After two Presidential debates and one Vice Presidential debate that barely touched upon the looming $20 trillion debt and the spending that drives it, fiscal conservatives will finally have our moment in Wednesday night’s debate.
It may not be a particularly triumphant or encouraging moment. This debate will take place in a race in which fiscal conservativism is an increasingly absent factor, and both candidates’ plans are projected to lead to more spending and deficits. Both Clinton and Trump have pledged not to cut spending on Social Security, with Clinton aiming to fill the gap with taxes and Trump offering little specifics to date.
We will be watching closely and encourage anyone who cares about the nation’s financial future to do the same. Louder issues may often drown it out, but runaway spending remains the cause of our generation. Regardless of what happens in November 2016, our future is at stake.
Follow @Reduce_Spending on Twitter for live updates tonight, and click here to see a list of options to live stream the debate.
The Coalition is pleased to announce that Col. Rob Maness, candidate for Senate in Louisiana, has signed the Coalition’s pledge to Reject the Debt.
Maness, one of several candidates seeking to replace retiring Senator David Vitter, previously signed the pledge in his 2014 bid as well. Col. Maness served in the United States Air Force for over 32 years before retiring and has earned the endorsements of prominent leaders including Sen. Rand Paul and former Texas Governor Rick Perry.
The pledge, which has been sent to every candidate in this race and in federal races across the country, specifies that, if elected, Maness will not vote to increase spending without offsetting cuts elsewhere, and will vote only for budgets with a path to balance. Prominent signers include Rep. Mark Sanford, Rep. Jody Hice, and Sen. Ted Cruz.
Paul Stanton, Army Vet and the Libertarian Party candidate for Florida’s Senate election, is proud to sign the Reject the Debt pledge. Stanton is a staunch advocate for reducing spending, and has been critical of Washington’s inability to address our nation’s shortsighted fiscal policies.
“Too many politicians pretend to be fiscally conservative without ever addressing the real problem of spending.” Said Stanton, “Excessive spending results in higher taxes and creates deficits – condemning future generations to pay for our burdensome debt.”
As the 2016 elections draw closer, the Coalition has been in touch with the other candidates in the race along with reaching out to every elected official and candidate for office with the opportunity to go on the record with regard to spending.
As Congress lurches its way through another season of instability and fiscal cliffs, leaders had hoped that the lame duck session would at least offer some hope to pass longer-term legislation, or “mini-buses.”
However, it’s looking increasingly likely that this hope will not be realized once Congress returns, according to Roll Call. For one, there isn’t very much time — just twelve legislative days after they return from recess and before the continuing resolution’s funding runs out on December 9. Despite Congress’s lofty goals last session, the Senate passed two appropriations bills while the House passed five — failing to finish all 12 as hoped.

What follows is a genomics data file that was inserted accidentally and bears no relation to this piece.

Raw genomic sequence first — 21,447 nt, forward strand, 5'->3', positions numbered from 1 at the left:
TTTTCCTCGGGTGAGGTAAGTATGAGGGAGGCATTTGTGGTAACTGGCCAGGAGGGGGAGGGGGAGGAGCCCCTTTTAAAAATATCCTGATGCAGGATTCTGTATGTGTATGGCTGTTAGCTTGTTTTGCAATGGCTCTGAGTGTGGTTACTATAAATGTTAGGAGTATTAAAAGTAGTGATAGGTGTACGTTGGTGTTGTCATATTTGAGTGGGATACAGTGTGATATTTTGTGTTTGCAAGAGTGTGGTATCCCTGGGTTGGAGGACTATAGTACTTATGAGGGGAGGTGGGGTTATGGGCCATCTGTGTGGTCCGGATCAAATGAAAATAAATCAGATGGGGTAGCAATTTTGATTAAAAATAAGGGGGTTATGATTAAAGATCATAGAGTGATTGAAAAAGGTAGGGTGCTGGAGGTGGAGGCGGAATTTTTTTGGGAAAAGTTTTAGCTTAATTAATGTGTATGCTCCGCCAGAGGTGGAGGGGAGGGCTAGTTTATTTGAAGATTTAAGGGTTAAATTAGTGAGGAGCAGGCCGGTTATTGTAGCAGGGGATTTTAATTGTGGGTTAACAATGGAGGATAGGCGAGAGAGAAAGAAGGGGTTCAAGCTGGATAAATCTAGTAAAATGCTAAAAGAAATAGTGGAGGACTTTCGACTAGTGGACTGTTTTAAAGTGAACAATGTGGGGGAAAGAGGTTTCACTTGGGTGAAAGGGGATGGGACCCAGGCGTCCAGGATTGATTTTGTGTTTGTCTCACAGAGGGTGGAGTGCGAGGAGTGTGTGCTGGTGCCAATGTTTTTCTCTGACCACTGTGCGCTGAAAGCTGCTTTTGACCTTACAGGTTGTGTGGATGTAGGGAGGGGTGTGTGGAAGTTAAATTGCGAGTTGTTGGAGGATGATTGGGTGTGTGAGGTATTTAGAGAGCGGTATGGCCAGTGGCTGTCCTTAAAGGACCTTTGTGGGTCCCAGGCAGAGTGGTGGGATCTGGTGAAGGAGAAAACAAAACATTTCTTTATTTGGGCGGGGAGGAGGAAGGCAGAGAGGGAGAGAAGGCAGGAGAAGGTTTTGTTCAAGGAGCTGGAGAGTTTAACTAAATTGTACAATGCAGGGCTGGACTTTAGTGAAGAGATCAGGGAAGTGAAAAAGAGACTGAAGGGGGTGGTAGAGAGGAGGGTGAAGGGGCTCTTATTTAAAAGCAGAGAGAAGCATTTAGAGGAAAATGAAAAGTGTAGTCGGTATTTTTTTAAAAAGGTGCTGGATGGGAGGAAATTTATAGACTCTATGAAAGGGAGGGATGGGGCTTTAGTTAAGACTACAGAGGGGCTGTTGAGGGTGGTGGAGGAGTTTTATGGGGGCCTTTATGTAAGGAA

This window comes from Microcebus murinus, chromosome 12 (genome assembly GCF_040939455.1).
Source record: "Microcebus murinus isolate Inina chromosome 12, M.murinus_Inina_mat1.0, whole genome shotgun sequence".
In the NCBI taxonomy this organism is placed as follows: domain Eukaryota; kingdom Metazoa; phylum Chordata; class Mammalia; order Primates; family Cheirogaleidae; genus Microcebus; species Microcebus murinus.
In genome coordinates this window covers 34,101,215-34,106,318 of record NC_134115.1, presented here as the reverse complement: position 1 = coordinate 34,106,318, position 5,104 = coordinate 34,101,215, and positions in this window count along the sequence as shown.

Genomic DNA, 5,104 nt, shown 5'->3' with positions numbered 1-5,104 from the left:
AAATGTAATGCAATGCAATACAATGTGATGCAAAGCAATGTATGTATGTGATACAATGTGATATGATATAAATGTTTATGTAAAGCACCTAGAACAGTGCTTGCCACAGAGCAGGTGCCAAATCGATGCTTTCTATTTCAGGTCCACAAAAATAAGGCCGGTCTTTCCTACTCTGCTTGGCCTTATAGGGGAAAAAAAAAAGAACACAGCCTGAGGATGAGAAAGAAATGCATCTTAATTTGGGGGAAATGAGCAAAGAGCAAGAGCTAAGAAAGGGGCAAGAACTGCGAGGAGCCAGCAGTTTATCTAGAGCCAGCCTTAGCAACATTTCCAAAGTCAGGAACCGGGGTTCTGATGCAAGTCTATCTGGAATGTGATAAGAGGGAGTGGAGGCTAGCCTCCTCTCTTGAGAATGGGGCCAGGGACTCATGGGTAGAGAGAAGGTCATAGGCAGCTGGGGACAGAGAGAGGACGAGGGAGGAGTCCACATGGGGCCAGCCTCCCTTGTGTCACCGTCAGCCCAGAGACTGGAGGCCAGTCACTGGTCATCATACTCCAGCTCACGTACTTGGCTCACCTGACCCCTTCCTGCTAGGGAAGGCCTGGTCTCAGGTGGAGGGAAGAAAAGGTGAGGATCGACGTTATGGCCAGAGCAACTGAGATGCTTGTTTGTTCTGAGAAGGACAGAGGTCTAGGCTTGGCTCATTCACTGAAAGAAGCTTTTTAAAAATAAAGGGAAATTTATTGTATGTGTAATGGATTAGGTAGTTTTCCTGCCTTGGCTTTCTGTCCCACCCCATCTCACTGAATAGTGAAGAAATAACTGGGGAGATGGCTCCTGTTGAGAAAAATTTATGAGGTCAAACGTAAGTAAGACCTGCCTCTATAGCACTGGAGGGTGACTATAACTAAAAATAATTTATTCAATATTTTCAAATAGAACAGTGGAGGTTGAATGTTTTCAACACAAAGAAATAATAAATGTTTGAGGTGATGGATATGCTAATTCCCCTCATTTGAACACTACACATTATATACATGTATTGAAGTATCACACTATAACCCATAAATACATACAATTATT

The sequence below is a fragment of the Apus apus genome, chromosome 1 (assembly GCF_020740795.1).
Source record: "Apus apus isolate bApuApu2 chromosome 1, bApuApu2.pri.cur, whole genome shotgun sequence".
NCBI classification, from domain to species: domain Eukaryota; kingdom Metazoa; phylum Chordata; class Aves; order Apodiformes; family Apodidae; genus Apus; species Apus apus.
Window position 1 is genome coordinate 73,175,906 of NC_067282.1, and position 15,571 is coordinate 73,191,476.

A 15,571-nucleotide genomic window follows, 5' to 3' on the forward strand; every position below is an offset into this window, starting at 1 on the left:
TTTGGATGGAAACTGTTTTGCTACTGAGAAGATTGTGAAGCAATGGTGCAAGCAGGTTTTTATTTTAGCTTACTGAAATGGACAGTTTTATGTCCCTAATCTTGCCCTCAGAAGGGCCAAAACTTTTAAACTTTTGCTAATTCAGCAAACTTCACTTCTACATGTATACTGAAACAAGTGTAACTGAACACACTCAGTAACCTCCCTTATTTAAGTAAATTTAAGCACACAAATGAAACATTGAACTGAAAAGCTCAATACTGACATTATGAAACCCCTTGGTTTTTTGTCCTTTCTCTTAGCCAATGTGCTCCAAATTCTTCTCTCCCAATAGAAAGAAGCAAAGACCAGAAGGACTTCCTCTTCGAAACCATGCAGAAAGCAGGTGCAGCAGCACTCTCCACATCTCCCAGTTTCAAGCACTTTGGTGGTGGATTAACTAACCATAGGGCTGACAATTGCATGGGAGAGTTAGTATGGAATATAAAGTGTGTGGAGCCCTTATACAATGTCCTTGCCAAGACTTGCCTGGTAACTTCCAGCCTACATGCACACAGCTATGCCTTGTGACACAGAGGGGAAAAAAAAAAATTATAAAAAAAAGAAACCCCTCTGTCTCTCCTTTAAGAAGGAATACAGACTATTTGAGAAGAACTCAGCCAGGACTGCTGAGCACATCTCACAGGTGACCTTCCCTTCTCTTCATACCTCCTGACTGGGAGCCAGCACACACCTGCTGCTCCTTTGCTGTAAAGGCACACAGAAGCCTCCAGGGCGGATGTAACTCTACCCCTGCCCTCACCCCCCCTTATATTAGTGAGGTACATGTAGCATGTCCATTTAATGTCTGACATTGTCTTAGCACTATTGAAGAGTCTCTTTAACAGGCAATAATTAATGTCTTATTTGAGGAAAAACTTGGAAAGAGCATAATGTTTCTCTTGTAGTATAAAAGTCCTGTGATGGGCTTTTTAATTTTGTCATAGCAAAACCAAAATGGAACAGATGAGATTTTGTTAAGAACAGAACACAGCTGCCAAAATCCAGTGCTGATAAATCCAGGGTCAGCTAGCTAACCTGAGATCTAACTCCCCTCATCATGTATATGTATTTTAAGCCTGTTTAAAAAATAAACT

A bit of perspective is helpful at this point, perhaps. Congressional leaders were very ambitious in hoping to pass the 12 appropriations bills, and very few people were surprised when they didn’t come close.
Remember, passing 12 appropriations bills is supposed to be the bare minimum Congress does every year.
Times like these remind fiscal conservatives just how far we have to go — and how important it is to keep pushing for large-scale structural reforms that will allow Congress to govern and, maybe one day, accomplish the type of spending reform we so desperately need, instead of being held hostage to a process that so clearly does not work.
The Government Accountability Office found that the Department of Health and Human Services (HHS) has been illegally prioritizing payments to insurance companies over funds reserved for American taxpayers. The report comes at a time when more and more insurance companies are leaving the exchanges set up under the ACA.
Insurance companies were skeptical of the ACA’s potential impact to their bottom line. In order to mitigate the financial risk insurers faced, and to get them to buy into the plan, language was included that set up a reinsurance program. The program would funnel funds from profitable insurers towards companies that saw costs rise due to taking on sicker patients.
The ACA estimated that this reinsurance program would total $12 billion in 2014. Under the law, non-profitable insurers would see $10 billion dollars, and the federal Treasury would get $2 billion. However, after summing up the account, profitable insurers contributed only $9.7 billion. The Department of Health and Human Services, tasked with overseeing the ACA’s operations, then decided to allocate the entirety of these funds back towards insurers in two phases, with an immediate $8 billion payout, and $1.7 reserved for future payments.
While HHS claimed that this allocation of funds was allowed under the Affordable Care Act, the GAO disagreed.
This finding is a major win for fiscal conservatives for two reasons: $2 billion is a substantial amount of money that would have otherwise gone unnoticed as it was funneled to support a struggling program; and we can hope this case will help set a precedent for agencies actually adhering to rules and promises that were made with the express purpose of protecting our tax dollars.